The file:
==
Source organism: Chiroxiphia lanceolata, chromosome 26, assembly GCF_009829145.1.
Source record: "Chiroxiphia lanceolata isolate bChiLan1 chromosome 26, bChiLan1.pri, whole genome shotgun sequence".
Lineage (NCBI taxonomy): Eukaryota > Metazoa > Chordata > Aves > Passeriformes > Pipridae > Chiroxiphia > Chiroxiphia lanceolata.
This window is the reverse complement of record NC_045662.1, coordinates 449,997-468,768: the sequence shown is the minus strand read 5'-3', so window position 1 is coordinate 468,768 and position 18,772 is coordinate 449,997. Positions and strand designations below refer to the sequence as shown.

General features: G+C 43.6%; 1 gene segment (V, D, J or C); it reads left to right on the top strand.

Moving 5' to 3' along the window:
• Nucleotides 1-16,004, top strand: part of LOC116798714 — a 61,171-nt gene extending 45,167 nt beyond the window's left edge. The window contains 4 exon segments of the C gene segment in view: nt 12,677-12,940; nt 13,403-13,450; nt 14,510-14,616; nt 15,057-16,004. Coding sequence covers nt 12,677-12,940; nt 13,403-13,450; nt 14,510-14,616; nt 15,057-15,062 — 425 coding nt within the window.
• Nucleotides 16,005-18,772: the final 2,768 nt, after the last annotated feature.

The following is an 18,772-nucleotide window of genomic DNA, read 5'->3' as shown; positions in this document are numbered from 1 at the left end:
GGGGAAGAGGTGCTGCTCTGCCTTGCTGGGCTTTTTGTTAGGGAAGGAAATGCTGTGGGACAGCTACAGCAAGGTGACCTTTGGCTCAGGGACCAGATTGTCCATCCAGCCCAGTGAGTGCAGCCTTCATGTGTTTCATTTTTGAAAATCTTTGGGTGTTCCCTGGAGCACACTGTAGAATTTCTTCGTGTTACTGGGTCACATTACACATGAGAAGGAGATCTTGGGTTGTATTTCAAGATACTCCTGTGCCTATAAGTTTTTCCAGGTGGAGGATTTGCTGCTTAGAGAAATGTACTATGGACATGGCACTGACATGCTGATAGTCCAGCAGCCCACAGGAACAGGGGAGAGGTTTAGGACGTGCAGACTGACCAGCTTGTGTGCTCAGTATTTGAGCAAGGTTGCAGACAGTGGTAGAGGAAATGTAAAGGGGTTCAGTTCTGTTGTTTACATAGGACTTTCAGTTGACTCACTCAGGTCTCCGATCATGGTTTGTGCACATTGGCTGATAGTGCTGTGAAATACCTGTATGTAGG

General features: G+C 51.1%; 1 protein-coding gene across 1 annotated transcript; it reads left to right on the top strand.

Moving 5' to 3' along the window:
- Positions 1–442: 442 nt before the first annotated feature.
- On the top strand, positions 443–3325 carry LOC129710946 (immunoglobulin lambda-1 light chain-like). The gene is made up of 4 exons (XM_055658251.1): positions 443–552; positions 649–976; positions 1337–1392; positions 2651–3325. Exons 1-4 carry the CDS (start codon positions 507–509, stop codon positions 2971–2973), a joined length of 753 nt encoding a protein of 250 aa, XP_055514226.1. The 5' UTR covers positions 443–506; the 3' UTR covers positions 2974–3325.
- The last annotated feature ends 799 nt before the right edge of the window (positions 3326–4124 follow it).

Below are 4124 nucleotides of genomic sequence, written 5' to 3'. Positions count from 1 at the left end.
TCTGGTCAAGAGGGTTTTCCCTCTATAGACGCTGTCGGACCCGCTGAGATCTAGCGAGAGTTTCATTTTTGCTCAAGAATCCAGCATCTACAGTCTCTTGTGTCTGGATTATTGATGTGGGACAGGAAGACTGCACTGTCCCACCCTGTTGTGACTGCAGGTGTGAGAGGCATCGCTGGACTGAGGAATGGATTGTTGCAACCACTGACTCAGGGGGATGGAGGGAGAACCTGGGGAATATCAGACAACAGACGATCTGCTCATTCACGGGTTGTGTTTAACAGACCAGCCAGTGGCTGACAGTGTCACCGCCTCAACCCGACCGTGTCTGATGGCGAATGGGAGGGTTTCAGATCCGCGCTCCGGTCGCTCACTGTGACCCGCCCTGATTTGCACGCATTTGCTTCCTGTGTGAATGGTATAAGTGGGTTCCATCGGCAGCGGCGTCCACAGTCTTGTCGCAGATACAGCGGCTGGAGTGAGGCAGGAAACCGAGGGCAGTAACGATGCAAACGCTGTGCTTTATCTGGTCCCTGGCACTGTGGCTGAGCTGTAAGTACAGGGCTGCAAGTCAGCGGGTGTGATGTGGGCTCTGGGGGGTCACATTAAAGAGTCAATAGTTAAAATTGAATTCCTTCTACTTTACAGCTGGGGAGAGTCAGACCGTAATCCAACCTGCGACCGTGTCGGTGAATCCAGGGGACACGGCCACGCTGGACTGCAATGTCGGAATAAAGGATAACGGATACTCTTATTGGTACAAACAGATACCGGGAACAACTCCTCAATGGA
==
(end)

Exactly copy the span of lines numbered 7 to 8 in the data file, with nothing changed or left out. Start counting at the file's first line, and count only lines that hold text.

• Nucleotides 1-16,004, top strand: part of LOC116798714 — a 61,171-nt gene extending 45,167 nt beyond the window's left edge. The window contains 4 exon segments of the C gene segment in view: nt 12,677-12,940; nt 13,403-13,450; nt 14,510-14,616; nt 15,057-16,004. Coding sequence covers nt 12,677-12,940; nt 13,403-13,450; nt 14,510-14,616; nt 15,057-15,062 — 425 coding nt within the window.
• Nucleotides 16,005-18,772: the final 2,768 nt, after the last annotated feature.